The purpose of this study was to compare the tensile strength of hamstring grafts of varying combined pull-through diameters within the clinically relevant range of 6 to 9 mm.
The mean load to failure was 2,359 ± 474 N, 3,263 ± 677 N, 3,908 ± 556 N, and 4,360 ± 606 N for the 6-, 7-, 8-, and 9-mm grafts, respectively. Minimum failure loads were as low as 1,567 N, 2,288 N, 2,874 N, and 3,720 N for each group, respectively. There were statistically significant differences between the 6- and 7-mm, 6- and 8-mm, 6- and 9-mm, and 7- and 9-mm groups (P = .01).
Statistically different increasing tensile strength was seen as graft diameter increased. Significant variability exists in the strength of multi-stranded hamstring allografts within the diameter range of 6 to 9 mm that often falls well below the commonly accepted value of 4,000 N for a hamstring graft.
Recent evidence suggests a higher early failure rate of hamstring autografts in subsets of patients with graft diameters of 8 mm or less. This study may increase awareness that hamstring grafts may not be nearly as strong as previously appreciated and that increasing tendon diameters by 1 to 2 mm may dramatically affect graft strength. These data may be helpful in preoperative discussions regarding variable hamstring size, strength, and potential intraoperative augmentation options.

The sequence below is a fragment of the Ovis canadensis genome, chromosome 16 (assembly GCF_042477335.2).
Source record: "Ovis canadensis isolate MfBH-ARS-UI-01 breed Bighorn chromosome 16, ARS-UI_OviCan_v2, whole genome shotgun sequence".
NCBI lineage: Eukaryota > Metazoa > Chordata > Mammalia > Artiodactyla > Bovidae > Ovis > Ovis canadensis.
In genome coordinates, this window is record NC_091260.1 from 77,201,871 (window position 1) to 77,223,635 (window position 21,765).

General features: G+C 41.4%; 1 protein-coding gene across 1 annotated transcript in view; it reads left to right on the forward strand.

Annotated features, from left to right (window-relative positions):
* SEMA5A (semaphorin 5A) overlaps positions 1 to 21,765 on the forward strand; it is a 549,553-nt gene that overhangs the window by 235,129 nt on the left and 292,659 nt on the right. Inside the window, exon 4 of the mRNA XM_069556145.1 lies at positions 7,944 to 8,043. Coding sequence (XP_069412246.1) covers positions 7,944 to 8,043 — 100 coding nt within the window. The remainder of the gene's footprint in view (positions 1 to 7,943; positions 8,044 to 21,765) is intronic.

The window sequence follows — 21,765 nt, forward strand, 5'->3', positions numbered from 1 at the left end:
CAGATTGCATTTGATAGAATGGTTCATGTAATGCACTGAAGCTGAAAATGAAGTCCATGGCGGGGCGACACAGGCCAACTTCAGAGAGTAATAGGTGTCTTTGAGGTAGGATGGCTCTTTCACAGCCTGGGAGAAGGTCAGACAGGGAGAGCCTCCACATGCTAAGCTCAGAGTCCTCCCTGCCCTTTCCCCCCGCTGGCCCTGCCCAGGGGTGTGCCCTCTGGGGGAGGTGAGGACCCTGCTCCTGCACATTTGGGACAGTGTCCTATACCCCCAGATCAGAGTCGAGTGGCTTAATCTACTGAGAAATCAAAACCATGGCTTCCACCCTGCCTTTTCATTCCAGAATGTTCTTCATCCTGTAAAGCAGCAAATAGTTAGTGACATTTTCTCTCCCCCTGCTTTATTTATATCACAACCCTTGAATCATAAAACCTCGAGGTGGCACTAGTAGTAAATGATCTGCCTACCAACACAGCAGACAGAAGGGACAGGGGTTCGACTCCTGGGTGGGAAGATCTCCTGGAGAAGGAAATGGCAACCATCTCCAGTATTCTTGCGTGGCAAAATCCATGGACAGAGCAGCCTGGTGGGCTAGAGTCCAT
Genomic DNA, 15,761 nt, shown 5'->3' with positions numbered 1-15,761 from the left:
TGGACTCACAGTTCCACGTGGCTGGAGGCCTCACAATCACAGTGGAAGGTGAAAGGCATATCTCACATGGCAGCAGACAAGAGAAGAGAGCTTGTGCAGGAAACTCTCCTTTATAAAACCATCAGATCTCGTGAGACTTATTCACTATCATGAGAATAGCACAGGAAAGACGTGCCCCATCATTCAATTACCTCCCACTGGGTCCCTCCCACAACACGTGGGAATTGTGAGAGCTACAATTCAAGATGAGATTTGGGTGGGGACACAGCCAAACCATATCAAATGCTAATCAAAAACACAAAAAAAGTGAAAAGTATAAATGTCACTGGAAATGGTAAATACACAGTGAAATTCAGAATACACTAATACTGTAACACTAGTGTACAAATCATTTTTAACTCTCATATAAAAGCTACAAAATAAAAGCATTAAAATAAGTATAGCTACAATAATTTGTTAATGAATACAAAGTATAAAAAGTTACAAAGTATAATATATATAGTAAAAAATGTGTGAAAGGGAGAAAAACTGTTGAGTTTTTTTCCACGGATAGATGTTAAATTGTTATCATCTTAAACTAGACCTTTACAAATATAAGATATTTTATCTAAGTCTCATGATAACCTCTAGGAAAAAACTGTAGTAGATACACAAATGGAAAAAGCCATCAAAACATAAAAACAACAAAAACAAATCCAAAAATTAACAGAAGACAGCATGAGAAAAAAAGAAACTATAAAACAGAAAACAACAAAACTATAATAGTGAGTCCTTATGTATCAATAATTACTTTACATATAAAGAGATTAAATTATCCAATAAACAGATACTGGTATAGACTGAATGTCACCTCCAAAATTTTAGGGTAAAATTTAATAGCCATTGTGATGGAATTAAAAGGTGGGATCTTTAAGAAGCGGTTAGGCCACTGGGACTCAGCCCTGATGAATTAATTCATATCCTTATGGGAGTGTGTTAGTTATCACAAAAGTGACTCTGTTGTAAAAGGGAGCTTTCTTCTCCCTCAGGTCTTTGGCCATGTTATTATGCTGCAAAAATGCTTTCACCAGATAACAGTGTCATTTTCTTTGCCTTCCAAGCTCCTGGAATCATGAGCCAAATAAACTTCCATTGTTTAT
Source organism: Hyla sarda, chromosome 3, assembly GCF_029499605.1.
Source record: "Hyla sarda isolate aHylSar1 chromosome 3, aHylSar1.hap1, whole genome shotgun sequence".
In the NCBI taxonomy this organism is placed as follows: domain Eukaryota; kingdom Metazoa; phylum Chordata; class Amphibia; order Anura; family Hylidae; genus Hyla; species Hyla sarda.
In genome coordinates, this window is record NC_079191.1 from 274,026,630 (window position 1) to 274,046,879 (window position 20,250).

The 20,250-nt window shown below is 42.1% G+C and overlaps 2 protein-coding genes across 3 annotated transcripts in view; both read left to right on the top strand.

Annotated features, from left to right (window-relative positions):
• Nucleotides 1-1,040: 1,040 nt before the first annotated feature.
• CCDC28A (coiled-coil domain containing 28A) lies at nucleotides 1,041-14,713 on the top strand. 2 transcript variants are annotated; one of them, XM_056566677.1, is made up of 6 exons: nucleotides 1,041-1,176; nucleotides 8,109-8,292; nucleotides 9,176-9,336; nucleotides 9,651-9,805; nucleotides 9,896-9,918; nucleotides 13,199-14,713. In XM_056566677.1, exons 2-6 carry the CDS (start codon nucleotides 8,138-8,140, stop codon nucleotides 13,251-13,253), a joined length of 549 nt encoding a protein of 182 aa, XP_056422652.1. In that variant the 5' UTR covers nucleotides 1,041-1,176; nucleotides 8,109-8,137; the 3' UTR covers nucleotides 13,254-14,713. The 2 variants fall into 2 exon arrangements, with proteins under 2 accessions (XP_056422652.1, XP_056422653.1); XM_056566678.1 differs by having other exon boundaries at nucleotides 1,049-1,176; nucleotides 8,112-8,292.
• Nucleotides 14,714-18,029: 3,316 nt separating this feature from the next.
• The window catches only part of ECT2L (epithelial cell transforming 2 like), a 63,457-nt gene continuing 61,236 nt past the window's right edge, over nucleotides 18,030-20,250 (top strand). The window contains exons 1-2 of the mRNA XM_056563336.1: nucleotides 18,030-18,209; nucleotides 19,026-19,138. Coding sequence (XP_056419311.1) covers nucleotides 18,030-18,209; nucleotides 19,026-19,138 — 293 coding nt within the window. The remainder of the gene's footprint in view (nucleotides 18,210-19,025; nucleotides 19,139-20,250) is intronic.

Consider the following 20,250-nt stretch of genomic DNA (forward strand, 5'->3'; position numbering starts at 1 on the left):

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Boniello, Michael R., MS, Paul M. Schwingler, MD, Justin M. Bonner, Samuel P. Robinson, MD, Andrew Cotter, BS, and Kevin F. Bonner, MD. "Impact of Hamstring Graft Diameter on Tendon Strength: A Biomechanical Study." Arthroscopy (2015): N.p., 20 Feb. 2015. Web. 20 Feb. 2015.